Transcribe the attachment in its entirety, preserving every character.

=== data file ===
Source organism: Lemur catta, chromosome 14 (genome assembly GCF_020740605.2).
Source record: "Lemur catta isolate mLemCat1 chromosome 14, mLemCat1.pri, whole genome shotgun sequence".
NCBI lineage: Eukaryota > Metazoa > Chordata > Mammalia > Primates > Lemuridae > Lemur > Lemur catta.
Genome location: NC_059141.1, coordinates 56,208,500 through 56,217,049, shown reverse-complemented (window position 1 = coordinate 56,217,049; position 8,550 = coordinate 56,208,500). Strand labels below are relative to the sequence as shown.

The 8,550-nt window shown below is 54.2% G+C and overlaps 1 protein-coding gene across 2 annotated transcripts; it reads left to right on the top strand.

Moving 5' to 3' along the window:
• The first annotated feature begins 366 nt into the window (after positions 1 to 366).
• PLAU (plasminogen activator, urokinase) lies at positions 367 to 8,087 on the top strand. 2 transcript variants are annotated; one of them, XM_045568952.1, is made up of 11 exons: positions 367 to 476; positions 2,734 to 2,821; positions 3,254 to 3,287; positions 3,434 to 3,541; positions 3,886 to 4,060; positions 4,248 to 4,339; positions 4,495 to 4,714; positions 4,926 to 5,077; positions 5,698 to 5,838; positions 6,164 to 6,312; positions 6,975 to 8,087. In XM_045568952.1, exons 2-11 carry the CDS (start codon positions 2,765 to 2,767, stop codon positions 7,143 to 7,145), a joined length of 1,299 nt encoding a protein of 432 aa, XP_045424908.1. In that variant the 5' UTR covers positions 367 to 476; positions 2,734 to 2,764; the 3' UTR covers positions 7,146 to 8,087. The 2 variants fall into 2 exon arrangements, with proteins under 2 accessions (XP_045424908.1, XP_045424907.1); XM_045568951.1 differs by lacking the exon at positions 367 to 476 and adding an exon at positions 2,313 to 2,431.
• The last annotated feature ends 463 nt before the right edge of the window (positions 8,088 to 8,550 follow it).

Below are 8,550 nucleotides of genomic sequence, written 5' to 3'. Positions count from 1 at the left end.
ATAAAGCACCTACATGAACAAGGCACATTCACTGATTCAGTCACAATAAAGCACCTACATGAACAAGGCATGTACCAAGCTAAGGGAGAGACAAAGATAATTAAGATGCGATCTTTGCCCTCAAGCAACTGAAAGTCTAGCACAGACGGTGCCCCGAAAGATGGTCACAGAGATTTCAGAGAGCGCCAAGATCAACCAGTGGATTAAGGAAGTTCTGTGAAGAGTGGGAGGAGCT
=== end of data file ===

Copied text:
Source organism: Lemur catta, chromosome 14 (genome assembly GCF_020740605.2).
Source record: "Lemur catta isolate mLemCat1 chromosome 14, mLemCat1.pri, whole genome shotgun sequence".
NCBI lineage: Eukaryota > Metazoa > Chordata > Mammalia > Primates > Lemuridae > Lemur > Lemur catta.
Genome location: NC_059141.1, coordinates 56,208,500 through 56,217,049, shown reverse-complemented (window position 1 = coordinate 56,217,049; position 8,550 = coordinate 56,208,500). Strand labels below are relative to the sequence as shown.

The 8,550-nt window shown below is 54.2% G+C and overlaps 1 protein-coding gene across 2 annotated transcripts; it reads left to right on the top strand.

Moving 5' to 3' along the window:
• The first annotated feature begins 366 nt into the window (after positions 1 to 366).
• PLAU (plasminogen activator, urokinase) lies at positions 367 to 8,087 on the top strand. 2 transcript variants are annotated; one of them, XM_045568952.1, is made up of 11 exons: positions 367 to 476; positions 2,734 to 2,821; positions 3,254 to 3,287; positions 3,434 to 3,541; positions 3,886 to 4,060; positions 4,248 to 4,339; positions 4,495 to 4,714; positions 4,926 to 5,077; positions 5,698 to 5,838; positions 6,164 to 6,312; positions 6,975 to 8,087. In XM_045568952.1, exons 2-11 carry the CDS (start codon positions 2,765 to 2,767, stop codon positions 7,143 to 7,145), a joined length of 1,299 nt encoding a protein of 432 aa, XP_045424908.1. In that variant the 5' UTR covers positions 367 to 476; positions 2,734 to 2,764; the 3' UTR covers positions 7,146 to 8,087. The 2 variants fall into 2 exon arrangements, with proteins under 2 accessions (XP_045424908.1, XP_045424907.1); XM_045568951.1 differs by lacking the exon at positions 367 to 476 and adding an exon at positions 2,313 to 2,431.
• The last annotated feature ends 463 nt before the right edge of the window (positions 8,088 to 8,550 follow it).

Below are 8,550 nucleotides of genomic sequence, written 5' to 3'. Positions count from 1 at the left end.
ATAAAGCACCTACATGAACAAGGCACATTCACTGATTCAGTCACAATAAAGCACCTACATGAACAAGGCATGTACCAAGCTAAGGGAGAGACAAAGATAATTAAGATGCGATCTTTGCCCTCAAGCAACTGAAAGTCTAGCACAGACGGTGCCCCGAAAGATGGTCACAGAGATTTCAGAGAGCGCCAAGATCAACCAGTGGATTAAGGAAGTTCTGTGAAGAGTGGGAGGAGCT